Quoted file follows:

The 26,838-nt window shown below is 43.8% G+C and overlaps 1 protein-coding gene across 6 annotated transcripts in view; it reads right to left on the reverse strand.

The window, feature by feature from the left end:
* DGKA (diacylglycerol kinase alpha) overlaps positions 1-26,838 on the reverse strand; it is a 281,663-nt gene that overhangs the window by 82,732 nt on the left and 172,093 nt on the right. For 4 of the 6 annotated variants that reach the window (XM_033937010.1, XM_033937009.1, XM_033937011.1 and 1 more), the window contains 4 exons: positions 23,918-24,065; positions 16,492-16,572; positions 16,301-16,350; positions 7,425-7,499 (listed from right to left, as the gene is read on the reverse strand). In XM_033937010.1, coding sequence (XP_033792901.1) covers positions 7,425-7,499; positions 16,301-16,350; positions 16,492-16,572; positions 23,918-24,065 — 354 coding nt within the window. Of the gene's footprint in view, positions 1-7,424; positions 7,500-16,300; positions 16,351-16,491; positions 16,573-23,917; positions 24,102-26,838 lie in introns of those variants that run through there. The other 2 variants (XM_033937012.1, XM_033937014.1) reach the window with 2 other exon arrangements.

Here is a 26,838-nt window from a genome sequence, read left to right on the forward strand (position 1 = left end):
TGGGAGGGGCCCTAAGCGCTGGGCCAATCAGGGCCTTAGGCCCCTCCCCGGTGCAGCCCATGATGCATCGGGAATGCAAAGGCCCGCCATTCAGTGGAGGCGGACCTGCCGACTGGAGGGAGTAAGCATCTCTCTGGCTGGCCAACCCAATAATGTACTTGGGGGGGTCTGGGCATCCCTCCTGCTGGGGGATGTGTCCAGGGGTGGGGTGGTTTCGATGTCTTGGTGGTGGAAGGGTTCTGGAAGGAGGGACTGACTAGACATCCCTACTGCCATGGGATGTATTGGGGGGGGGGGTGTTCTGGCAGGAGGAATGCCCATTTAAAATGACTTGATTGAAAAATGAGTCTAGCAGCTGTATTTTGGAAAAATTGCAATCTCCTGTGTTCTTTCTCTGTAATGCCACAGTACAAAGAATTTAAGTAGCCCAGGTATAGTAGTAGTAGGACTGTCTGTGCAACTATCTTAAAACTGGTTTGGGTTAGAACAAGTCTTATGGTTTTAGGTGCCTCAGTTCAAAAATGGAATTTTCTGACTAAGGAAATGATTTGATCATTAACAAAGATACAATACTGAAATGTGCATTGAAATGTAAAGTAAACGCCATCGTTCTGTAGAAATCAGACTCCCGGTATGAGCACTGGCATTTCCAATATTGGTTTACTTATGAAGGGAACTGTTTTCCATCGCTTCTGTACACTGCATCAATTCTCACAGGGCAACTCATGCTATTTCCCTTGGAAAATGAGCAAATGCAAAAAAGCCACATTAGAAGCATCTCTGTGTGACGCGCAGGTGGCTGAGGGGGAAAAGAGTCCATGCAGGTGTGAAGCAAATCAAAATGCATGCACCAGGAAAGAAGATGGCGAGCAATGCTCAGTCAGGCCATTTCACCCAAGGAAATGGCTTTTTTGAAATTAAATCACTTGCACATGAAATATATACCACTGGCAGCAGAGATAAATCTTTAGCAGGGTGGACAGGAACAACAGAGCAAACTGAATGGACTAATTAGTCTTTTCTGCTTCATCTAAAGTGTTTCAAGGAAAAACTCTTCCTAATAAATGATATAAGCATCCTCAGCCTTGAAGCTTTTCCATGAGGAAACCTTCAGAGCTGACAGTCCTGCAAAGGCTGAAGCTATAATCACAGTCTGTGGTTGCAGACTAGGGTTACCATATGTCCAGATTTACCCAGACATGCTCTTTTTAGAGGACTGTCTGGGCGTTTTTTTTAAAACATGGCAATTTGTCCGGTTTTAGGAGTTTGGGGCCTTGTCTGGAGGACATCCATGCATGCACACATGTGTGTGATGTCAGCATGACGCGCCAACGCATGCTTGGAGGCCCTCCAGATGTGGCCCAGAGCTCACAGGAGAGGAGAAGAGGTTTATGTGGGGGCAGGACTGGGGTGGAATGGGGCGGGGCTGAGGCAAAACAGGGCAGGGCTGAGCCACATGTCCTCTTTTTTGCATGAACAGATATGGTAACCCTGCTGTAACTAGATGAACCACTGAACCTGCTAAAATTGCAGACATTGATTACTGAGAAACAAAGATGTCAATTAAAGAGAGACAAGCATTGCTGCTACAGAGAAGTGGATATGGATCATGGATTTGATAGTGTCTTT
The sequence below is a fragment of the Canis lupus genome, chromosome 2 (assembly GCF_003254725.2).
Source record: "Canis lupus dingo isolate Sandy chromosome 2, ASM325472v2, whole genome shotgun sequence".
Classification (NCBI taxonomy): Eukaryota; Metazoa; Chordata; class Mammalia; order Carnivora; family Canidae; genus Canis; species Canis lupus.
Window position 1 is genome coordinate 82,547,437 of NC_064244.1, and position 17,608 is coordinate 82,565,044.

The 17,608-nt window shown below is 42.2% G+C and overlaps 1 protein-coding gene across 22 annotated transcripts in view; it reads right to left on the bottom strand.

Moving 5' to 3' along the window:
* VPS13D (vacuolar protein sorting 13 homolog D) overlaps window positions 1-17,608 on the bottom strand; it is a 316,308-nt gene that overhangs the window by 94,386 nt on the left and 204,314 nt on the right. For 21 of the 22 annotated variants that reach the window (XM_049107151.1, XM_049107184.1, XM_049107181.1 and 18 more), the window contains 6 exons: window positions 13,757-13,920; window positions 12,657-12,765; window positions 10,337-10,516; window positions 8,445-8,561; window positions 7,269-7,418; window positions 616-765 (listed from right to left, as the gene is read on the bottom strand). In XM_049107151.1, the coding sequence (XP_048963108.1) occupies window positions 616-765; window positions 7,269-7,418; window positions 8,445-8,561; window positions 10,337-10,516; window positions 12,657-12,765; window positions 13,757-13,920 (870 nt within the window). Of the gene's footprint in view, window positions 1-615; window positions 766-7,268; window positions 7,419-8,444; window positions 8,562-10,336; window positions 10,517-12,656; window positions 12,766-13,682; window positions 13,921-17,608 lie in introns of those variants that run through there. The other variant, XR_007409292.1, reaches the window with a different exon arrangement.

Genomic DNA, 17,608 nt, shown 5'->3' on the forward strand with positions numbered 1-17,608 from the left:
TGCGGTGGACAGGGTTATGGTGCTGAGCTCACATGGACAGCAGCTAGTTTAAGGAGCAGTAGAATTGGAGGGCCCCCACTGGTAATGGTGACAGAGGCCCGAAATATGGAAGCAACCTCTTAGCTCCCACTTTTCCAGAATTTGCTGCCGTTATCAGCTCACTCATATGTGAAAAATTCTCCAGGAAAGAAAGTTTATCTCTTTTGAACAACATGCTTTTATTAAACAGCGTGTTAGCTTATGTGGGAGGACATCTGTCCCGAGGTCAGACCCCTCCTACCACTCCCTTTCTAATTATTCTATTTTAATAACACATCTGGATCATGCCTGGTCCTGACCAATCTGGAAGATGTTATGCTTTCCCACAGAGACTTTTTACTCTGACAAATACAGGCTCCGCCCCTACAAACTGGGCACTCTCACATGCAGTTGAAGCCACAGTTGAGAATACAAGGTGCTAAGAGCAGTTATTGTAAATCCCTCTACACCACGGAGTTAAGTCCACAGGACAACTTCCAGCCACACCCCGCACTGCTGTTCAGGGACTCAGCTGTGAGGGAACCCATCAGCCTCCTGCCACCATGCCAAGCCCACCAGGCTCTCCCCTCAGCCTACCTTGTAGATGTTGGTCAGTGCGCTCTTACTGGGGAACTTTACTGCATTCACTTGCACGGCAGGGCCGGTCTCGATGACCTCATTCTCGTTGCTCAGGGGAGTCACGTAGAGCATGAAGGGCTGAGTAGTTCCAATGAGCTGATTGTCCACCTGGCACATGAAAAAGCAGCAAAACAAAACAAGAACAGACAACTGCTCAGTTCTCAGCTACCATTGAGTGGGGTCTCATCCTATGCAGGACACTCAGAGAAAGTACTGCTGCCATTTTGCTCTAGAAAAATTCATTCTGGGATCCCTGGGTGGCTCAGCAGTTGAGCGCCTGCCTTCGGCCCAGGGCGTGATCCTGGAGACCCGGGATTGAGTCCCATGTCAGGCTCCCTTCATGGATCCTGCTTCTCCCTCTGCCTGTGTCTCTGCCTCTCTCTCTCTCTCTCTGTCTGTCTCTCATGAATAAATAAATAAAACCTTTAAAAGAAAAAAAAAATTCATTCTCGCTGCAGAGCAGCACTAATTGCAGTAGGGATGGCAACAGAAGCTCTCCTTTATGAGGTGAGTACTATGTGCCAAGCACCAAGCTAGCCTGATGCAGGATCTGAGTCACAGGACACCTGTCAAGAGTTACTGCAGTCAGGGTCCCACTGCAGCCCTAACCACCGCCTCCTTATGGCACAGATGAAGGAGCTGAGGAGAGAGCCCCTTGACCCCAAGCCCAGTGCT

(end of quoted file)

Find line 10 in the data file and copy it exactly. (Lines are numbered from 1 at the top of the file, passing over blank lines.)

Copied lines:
The 17,608-nt window shown below is 42.2% G+C and overlaps 1 protein-coding gene across 22 annotated transcripts in view; it reads right to left on the bottom strand.